Queen Victoria remains one of the most famous and iconic British monarchs, due in large part to the fact that she reigned for such a long time (1837-1901). Needless to say, Victoria has also been a popular icon in the movies, particularly her strong relationships with two men in her life,: her husband Prince Albert and her dear friend John Brown.
Starring a very young and beautiful Emily Blunt in the title role, "The Young Victoria" focuses on the tumultuous early years of the queen's reign, including her passionate (if stormy) courtship with Prince Albert, as well as her negotiating the treacherous waters of politics.
The film features some lavish costuming, and the storytelling manages to convey a sense of the political events of the time while also showing us Victoria's inner emotions. If you want to get a glimpse of Queen Victoria before she became the frumpish woman of her later life, then you should definitely watch this film.
While the previous film focused mainly on Victoria's early life, this TV movie shows the entire panoply of the relationship and marriage between these two high-spirited, independent monarchs. Through it all, however, we come to appreciate just how much Victoria and Albert loved one another, a love that allowed their relationship to weather many storms.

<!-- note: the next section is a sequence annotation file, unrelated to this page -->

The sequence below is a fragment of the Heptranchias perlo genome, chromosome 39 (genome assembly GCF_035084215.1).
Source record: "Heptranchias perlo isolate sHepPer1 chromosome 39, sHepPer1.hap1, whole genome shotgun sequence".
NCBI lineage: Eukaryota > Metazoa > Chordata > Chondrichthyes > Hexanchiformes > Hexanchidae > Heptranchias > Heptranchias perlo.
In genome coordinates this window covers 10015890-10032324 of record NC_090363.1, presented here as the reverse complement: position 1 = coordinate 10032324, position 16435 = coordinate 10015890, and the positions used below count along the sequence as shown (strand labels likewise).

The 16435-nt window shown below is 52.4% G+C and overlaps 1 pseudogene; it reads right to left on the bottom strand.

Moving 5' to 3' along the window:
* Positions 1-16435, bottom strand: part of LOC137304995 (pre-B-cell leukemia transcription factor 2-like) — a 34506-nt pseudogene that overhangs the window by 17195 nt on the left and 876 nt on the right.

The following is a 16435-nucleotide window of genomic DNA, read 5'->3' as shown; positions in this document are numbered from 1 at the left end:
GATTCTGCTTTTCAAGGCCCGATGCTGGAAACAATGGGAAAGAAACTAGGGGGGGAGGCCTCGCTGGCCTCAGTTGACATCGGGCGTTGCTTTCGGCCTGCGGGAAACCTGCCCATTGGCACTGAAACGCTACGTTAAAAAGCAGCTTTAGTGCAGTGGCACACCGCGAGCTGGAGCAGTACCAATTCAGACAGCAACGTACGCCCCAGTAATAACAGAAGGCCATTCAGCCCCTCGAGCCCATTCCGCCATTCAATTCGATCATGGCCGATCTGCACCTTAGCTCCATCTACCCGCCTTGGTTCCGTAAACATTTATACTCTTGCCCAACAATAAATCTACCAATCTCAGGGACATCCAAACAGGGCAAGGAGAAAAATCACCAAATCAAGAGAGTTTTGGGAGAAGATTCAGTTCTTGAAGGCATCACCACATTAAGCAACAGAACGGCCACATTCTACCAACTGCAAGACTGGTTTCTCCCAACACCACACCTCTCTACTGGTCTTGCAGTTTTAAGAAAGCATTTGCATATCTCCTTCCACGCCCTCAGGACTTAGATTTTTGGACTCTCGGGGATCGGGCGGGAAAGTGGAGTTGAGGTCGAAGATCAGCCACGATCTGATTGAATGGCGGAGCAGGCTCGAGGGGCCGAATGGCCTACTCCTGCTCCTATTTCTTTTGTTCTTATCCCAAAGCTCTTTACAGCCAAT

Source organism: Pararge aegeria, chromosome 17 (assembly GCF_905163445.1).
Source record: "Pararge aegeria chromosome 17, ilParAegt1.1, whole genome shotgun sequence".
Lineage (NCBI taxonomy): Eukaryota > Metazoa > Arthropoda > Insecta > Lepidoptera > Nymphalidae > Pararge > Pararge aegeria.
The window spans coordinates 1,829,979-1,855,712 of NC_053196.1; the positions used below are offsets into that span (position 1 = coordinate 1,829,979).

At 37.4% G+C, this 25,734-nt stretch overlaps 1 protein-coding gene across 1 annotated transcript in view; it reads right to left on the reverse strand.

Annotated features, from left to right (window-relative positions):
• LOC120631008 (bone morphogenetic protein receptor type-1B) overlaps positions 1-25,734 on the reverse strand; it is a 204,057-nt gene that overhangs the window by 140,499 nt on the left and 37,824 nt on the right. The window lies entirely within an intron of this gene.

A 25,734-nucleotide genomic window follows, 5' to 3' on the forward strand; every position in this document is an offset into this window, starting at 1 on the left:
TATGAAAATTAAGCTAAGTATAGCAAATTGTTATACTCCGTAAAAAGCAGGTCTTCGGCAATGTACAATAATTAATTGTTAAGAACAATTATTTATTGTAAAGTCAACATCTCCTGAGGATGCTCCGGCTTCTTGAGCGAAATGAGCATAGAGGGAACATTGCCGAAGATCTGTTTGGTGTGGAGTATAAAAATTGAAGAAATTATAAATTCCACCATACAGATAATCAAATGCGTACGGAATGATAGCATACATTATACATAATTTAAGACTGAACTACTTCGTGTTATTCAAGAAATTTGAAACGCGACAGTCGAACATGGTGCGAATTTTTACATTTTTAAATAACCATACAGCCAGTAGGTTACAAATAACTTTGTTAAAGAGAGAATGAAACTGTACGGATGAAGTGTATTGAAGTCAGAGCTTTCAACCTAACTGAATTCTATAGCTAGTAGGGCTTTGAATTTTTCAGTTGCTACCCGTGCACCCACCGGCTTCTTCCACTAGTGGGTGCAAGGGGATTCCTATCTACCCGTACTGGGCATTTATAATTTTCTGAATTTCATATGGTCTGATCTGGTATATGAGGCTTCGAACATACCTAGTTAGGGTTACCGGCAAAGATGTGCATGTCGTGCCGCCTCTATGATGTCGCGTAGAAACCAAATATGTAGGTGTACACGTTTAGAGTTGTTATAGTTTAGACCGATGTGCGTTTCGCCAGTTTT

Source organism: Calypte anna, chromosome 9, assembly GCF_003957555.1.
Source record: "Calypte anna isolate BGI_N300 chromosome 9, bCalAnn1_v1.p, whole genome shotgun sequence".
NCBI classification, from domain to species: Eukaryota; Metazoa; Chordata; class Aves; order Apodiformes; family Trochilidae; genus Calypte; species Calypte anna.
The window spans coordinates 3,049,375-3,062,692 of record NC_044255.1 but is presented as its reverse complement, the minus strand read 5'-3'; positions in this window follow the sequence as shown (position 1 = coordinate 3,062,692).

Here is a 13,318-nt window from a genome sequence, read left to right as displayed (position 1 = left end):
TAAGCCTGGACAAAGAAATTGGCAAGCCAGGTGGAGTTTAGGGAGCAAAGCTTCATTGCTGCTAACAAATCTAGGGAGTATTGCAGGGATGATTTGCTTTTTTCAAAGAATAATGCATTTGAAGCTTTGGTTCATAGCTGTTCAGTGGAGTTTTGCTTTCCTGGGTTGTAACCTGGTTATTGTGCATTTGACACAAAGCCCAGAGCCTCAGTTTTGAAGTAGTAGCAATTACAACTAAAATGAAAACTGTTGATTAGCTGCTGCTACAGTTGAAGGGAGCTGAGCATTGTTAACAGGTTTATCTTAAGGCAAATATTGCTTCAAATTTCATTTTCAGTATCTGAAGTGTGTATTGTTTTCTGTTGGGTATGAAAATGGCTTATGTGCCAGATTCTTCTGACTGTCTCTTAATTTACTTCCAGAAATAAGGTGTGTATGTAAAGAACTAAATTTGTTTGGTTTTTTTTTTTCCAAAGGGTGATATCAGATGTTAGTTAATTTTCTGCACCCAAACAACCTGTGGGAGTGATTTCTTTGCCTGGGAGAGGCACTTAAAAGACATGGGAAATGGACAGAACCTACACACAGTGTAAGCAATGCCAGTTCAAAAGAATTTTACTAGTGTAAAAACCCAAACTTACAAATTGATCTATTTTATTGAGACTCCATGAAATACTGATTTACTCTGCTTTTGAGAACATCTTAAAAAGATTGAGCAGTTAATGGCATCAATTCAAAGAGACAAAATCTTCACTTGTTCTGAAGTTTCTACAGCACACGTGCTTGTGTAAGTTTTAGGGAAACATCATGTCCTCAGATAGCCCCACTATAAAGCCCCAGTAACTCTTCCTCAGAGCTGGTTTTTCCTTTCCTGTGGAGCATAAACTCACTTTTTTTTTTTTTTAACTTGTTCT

"Victoria and Albert" is both romantic and elegantly executed, giving us an insider's glimpse of the loving yet also very contentious royals who have gone down as one of the most famous couples in history. As a result, you will feel like you get to really know these two rulers, though they are separated from us by the yawning gulf of history.
As its title suggests, "Victoria the Great" takes a somewhat praising approach to the life of one of Britain's greatest monarchs. The film is sweeping in its scope, with all of the magnificence we have come to expect of movies from the 1930s.
This picture clearly intends us to see Victoria as one of the greatest monarchs in the history of Britain, but it is enjoyable nevertheless, allowing us a glimpse at one of the most fascinating leaders in history and the England over which she ruled. In addition, it shows us just how different filmmaking was in the 1930s.
"Mrs. Brown" shows us a much older, wearier Queen Victoria. The film takes up the point in her life when the aging queen was devastated at the death of her husband and, faced with such emotion, withdraws from public life. Into the gap steps a Scotsman named John Brown, who quickly becomes the queen's most devoted friend and confidante.
The inimitable Dame Judi Dench delivers an emotionally powerful performance as the aging queen. As a result, we find ourselves weeping as she realizes her foolishness in distancing herself from her friend. This emotional depth is what makes the film so compelling. If you aren't crying by the end of this movie, then you have clearly not been watching very closely.
As always, the personal relationships of the monarch are given priority in these lushly costumed dramas, showing us that kings and queens are just people like the rest of us. In the process, we learn about the often complex range of feelings these often inscrutable figures experience as they go about their daily lives.
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